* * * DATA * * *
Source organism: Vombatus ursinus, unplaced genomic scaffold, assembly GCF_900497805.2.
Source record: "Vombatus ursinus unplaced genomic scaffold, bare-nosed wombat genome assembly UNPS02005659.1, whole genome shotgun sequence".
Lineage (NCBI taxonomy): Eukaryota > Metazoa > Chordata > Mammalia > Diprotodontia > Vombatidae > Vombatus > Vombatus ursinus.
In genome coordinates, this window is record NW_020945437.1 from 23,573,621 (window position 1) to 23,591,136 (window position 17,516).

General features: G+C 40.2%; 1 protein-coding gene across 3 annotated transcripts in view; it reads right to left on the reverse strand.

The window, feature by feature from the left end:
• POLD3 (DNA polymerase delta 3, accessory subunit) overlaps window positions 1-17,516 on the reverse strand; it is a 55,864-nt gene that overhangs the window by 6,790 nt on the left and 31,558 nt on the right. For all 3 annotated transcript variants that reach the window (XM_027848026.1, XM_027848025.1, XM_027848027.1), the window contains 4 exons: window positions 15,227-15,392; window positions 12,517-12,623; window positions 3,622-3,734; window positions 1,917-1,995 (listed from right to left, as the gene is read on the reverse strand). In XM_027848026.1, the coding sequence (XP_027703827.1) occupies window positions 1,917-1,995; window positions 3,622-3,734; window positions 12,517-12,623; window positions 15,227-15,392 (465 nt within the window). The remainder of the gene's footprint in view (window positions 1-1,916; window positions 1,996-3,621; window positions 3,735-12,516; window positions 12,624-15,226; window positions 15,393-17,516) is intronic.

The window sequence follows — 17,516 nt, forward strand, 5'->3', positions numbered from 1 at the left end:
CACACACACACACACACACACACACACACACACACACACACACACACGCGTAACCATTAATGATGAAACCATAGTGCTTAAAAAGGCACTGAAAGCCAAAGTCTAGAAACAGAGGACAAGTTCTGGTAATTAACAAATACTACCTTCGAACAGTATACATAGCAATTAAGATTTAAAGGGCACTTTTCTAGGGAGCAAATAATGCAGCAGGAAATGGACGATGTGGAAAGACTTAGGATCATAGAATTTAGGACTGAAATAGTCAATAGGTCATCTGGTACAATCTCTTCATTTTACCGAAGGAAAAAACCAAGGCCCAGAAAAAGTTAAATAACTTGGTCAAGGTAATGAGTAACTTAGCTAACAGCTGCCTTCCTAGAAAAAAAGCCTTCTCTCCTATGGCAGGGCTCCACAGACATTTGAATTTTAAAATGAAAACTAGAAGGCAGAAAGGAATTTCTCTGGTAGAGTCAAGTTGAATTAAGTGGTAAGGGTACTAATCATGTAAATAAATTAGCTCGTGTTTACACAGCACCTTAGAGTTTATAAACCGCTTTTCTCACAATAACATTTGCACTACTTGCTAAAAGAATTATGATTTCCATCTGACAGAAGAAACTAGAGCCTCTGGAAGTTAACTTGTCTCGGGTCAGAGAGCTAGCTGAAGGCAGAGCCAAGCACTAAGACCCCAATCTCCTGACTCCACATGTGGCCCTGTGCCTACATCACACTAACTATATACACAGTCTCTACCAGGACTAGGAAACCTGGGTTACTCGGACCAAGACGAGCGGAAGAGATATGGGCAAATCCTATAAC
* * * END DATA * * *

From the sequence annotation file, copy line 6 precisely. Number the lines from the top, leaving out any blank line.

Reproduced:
The window, feature by feature from the left end: